Getting a Routine Checkup on Your Home:
Think of a Home Energy Rating like a tune-up for your home. Considering car owners get regular maintenance checkups for their vehicles, why should it be any different for a home? After all, a home is one of the most important purchases a person can make. An Energy Rating takes a snapshot of your current consumption so that energy-wasting issues can be addressed. Most likely, utility bills are your next highest financial obligations after a mortgage payment. Is it worth it? Absolutely, a home assessment is an investment that will save you money for years to come. Saving money is just another way of saying “making money”. So, get a free quote today.
California Home Energy Rating / Energy Audit Certificates:
A professional HERS Rater can offer certification to provide an overview of the homes’ efficiency. The Home Energy Rating Certificate gives the home a score on the HERS Index. In other words, you can see just how efficient your home is compared to Zero Net, also known as Zero Energy Consumption. Also, in this document, you can find general information on the house and efficiency ratings for HVAC systems, windows, water heaters, appliances, lighting, and insulation. In the ‘Energy Impact’ section, you can find the tons of Green House Gas Emissions produced per year. Then, the report breaks down electricity and natural gas consumption by the different features of the home. Lastly, the certificate specifies the homes’ overall operating cost.
BarrierEnergy’s HERS Raters have been completing Home Energy Ratings for over a decade. We make our calculations by performing various efficiency tests and surveying utility bills. Afterward, we provide you with copies that can help you understand the value of your home. These reports are created and stored in CalCERTS, which provides our HERS qualification.
Narrative Explanation and Recommendations:
Another piece of the Home Energy Rating is the explanation and recommendations report. On the first page, it gives a written summary of all energy features and their efficiency values. Next, it offers custom alternatives and recommendations. For example, it could propose to improve your current insulation from R11 to R20. This comprehensive statement describes the possible savings for each energy upgrade. See which upgrades are the most cost-effective from the yearly estimated savings on each feature, step by step.
Data Input Summary:
The Data Summary page gives a more in-depth recording of each energy-consuming feature. Where the Energy Certificates give an overview, this report launches into the specific details. Each window, every system has different energy ratings. Here, we provide you with all the baseline information on your homes’ characteristics.
Energy Consumption Analysis Report:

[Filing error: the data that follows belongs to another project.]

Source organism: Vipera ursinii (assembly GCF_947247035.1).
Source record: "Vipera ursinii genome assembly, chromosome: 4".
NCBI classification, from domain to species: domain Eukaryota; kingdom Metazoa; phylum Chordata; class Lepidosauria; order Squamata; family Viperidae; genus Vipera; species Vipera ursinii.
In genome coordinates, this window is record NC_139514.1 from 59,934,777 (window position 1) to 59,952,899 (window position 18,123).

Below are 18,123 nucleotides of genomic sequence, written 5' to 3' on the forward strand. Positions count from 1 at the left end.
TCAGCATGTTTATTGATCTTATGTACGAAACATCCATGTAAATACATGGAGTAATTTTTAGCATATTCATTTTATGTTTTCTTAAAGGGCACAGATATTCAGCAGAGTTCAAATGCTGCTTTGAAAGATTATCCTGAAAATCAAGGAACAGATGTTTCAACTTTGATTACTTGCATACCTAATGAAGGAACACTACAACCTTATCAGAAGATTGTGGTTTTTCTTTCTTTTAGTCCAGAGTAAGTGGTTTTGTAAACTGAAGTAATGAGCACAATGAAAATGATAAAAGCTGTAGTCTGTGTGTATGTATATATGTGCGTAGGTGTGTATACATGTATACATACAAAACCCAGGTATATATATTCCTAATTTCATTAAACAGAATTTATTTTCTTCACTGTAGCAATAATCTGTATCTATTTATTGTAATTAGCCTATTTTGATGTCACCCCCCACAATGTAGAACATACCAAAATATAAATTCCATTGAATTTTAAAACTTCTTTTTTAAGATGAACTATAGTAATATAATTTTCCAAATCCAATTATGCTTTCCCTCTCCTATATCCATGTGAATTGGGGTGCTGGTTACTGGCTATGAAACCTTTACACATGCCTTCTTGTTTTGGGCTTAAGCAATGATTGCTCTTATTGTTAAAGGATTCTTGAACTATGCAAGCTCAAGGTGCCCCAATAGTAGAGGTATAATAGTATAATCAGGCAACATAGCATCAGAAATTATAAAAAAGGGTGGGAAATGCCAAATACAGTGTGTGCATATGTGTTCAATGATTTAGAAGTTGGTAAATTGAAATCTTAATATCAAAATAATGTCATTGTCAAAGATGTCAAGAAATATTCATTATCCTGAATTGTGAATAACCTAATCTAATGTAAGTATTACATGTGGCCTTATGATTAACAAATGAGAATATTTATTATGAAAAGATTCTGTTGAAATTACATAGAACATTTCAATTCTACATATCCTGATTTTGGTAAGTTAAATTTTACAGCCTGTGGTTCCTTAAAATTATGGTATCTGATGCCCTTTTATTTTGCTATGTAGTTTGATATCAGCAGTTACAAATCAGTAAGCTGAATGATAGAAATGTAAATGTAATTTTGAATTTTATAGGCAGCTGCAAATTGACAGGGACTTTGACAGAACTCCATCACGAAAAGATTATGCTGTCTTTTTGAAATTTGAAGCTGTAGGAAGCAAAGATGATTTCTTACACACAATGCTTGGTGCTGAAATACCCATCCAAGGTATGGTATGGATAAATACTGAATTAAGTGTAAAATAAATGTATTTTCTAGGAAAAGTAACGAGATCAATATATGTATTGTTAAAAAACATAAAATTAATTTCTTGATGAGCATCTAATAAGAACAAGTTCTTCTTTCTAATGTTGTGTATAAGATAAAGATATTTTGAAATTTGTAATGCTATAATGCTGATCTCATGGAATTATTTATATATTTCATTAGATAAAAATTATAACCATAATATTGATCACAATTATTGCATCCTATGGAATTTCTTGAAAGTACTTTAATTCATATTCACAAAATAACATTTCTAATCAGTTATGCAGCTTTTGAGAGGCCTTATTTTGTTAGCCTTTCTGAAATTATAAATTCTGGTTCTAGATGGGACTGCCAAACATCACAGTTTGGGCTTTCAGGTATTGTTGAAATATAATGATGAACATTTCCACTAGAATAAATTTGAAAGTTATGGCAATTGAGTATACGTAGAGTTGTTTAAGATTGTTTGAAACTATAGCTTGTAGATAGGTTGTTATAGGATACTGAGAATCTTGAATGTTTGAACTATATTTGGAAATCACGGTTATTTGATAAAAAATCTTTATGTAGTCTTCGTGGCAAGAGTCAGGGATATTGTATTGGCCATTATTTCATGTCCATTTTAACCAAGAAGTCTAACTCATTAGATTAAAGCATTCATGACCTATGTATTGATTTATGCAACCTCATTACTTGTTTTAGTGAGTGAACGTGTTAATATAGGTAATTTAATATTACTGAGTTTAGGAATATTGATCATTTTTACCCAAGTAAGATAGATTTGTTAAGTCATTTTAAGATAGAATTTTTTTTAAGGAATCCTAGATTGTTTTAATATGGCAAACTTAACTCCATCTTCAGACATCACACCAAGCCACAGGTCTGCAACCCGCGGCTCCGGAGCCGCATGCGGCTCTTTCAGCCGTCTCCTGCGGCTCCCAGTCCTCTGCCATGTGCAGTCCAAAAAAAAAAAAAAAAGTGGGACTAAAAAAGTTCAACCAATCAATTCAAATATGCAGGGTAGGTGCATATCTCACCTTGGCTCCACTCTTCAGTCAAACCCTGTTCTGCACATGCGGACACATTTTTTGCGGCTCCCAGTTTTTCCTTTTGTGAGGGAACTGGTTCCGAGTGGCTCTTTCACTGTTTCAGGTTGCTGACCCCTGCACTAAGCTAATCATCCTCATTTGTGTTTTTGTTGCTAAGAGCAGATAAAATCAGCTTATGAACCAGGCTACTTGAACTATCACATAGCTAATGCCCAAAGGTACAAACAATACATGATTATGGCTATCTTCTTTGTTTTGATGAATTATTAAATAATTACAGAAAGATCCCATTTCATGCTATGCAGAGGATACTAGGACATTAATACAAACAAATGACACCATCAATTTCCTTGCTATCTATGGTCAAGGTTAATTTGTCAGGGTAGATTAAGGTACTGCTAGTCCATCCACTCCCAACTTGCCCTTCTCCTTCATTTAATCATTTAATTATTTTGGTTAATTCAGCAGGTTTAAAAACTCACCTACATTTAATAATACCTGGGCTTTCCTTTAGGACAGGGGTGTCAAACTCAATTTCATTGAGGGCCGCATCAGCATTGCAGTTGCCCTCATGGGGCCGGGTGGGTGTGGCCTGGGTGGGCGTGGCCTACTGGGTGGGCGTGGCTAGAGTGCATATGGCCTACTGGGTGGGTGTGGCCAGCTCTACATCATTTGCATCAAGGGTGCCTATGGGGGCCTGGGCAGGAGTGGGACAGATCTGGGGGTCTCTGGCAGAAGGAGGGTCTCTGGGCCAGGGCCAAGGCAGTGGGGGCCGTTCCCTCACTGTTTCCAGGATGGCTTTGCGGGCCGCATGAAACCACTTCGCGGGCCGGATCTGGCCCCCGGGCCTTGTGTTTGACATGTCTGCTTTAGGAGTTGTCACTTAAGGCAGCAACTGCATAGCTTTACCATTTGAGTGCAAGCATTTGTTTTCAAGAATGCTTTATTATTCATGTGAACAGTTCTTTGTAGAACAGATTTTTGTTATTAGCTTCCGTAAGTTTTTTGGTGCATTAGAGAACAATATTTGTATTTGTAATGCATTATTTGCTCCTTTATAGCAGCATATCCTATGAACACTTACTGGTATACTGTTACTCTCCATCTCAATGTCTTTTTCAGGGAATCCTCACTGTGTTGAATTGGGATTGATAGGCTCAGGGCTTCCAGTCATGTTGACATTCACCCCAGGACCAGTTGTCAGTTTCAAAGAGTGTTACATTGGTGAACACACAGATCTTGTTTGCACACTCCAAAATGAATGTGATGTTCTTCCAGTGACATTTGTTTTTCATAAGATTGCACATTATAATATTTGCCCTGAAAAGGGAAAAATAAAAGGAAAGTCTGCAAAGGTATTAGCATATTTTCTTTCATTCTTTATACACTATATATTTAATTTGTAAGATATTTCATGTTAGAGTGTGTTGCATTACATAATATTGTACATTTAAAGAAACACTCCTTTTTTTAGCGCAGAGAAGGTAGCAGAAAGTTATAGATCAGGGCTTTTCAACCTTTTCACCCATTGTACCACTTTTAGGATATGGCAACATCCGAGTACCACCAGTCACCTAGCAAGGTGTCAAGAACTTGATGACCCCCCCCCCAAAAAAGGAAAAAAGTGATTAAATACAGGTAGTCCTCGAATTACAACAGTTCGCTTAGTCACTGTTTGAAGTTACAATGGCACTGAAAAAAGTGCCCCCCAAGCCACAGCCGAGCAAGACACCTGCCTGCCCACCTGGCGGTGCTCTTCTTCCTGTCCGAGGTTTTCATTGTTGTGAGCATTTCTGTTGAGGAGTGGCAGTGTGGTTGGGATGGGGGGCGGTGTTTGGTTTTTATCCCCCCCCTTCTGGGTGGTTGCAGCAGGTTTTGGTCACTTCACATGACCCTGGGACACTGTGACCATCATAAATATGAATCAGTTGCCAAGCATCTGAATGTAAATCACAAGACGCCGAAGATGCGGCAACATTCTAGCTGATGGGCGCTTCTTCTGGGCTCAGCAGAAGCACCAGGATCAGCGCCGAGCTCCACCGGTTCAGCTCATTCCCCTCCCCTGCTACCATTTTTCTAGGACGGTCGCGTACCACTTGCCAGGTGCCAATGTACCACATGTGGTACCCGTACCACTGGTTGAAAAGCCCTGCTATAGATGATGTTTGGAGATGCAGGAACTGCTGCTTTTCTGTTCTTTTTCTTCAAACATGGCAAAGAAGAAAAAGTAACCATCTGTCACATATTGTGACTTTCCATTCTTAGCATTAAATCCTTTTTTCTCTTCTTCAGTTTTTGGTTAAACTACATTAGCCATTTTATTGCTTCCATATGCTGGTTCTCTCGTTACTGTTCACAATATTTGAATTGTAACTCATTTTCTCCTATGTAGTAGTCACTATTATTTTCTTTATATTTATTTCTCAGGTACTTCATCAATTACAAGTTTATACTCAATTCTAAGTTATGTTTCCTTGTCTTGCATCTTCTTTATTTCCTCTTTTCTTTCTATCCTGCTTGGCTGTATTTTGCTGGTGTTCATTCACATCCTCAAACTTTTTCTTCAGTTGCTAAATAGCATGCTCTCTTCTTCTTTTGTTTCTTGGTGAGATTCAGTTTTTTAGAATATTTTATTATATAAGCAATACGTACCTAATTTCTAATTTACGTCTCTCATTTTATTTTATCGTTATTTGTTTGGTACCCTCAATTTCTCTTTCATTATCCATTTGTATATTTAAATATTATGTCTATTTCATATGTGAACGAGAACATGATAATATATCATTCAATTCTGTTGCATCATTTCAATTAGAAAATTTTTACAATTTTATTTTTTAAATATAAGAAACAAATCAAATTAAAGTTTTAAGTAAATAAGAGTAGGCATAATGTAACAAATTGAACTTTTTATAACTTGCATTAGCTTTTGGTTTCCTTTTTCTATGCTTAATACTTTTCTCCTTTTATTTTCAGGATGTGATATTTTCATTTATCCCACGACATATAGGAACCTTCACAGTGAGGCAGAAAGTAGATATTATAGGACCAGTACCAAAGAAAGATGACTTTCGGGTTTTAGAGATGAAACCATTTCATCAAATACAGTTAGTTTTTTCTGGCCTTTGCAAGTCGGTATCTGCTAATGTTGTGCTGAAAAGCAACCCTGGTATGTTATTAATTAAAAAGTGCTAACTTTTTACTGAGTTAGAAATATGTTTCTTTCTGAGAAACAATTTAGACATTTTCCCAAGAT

In the Consumption Analysis, you will find data on your energy cost, electricity use, and gas use. These color-coated graphs offer a visual representation of your monthly utilities. Let’s start with energy cost. Initially, bar graph number one shows what your energy bills look like compared with simulated standard upgrades. Bar graphs number two and three are useful for determining what times of year you use the most electricity and gas. Additionally, they interpret which features of the home use the most electricity or gas.
Energy Upgrade Recommendations:
Similar to the Narrative Explanation and Recommendations Report, Energy Upgrade Recommendations contains a spreadsheet of suggested improvements. Except, it allows the homeowner to analyze exactly how much energy is used by each system of the home compared to how much would be used after said improvements. Specifically, this data reports in kilowatts for electricity and therms for fossil fuels. Furthermore, it even shows how much carbon dioxide would be saved in pounds per year.
CalRATEPro Cost Summary:
Finally, the Cost Summary may be the most important document in the Home Energy Rating. This straightforward spreadsheet lays out the estimated cost to install the upgrades in correlation with the annual savings and lifecycle savings. Simply, you can calculate exactly what the return on investment would be for each item. Maybe the estimated cost for new insulation is $1,000, but throughout the lifecycle of the home, it would save $5,000. You don’t have to take on every single renovation, only the ones that make the most financial sense. After you see this report, you’ll know the small upfront cost of the inspection was worth it.
Every year, efficient technology is improving. Hence, getting a Home Energy Rating done regularly is the best way to assess what current advancements can do for your wallet. BarrierEnergy tailors our reports to maximize your comfort and savings. Plus, California requires these home assessments to get energy-efficient loans. That’s because the state uses the reports to decide whether or not their loan is feasible.